The comment letter panel at the Conference on Tuesday discussed the most frequently addressed areas in SEC staff comments. The panel comprised representatives from the SEC staff, public accounting and the legal profession. Panelists provided a good indication of the issues to which registrants should pay close attention as they prepare 2023 Form 10-Ks and 2024 Form 10-Qs.
During a separate panel, staff in the SEC Division of Enforcement discussed enforcement trends focused on accounting, auditing and financial reporting matters.
“With disclosure transparency being a major concern of the SEC, understanding comment letters trends can help a registrant’s disclosure committee review SEC filings to ensure they provide the robust discussion the SEC staff is expecting. And registrants should expect the staff to continue probing if a response is not specific enough."
— Erin McCloskey, KPMG Partner
Top regulatory comment topic: MD&A
MD&A disclosures have traditionally been a major focus in comment letters – and remain so – with MD&A being one of the top recent comment letter topics.
Critical accounting estimates
Kevin Woody, SEC Accounting Branch Chief, cautioned that the critical accounting estimates disclosure should not be a repeat of the significant accounting policy disclosure in the financial statement notes.
Instead, the disclosure must include the quantitative and qualitative information about the critical accounting estimate. The disclosure should focus on the methods and significant assumptions in estimates, and include the degree to which the estimates and underlying assumptions have changed, and the sensitivity of the estimates to the methods and assumptions.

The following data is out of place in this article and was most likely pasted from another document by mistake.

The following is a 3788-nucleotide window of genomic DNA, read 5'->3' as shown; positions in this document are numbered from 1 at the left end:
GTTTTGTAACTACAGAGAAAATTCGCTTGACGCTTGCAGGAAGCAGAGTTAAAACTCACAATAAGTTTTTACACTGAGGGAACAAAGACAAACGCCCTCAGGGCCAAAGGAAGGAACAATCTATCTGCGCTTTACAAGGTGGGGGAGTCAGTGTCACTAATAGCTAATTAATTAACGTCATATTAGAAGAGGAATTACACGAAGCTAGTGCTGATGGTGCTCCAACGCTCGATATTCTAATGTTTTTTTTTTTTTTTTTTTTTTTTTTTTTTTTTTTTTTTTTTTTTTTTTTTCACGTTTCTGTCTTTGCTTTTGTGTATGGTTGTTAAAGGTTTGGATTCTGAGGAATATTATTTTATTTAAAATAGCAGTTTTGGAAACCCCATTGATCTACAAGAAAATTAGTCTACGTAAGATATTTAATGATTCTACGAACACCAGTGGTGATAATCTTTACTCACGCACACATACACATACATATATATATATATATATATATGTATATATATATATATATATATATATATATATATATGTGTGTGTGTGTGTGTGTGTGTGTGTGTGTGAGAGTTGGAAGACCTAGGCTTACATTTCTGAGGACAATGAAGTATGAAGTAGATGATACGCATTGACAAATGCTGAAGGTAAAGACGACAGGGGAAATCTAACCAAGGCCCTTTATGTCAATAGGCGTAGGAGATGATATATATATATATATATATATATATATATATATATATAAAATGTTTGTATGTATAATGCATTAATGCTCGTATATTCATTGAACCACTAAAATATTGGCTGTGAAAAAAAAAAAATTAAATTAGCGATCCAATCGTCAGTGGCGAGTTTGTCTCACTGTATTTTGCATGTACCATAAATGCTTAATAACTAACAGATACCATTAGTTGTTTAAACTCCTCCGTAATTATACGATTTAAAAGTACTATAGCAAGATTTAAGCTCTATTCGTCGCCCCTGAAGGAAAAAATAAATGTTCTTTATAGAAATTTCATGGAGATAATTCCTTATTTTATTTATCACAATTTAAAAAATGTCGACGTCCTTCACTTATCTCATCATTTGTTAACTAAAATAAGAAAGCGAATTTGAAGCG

Woody also noted that the SEC’s Division of Corporation Finance is noticing more MD&A discussion of the effect of inflation. Such disclosures need to be specific, not just based on high-level trends.
Results of operations
Thomas Kim, partner with Gibson, Dunn & Crutcher, noted that some MD&A disclosures about the results of operations do not sufficiently explain why operating metrics (such as revenue) are changed, even though the same companies may provide more detail through other communication channels such as earnings calls and investor presentations.
Beware boilerplate market risk disclosures
Registrants provide quantitative and qualitative disclosures in their annual reports about market-rate exposure risks (the ‘S-K Item 305 disclosures’). While Corp Fin staff discussed these disclosure requirements with particular focus on the financial services industry, many of the points apply more broadly to other registrants.
Corp Fin is concerned that the S-K Item 305 disclosures are often boilerplate. The staff emphasized the importance of adequately describing the interest-rate and liquidity risks that financial institutions are facing in the current economic environment. To make disclosures more meaningful to investors, the staff recommended including information such as key assumptions related to interest-rate risk and information about available sources of liquidity and potential costs and issues of accessing those sources.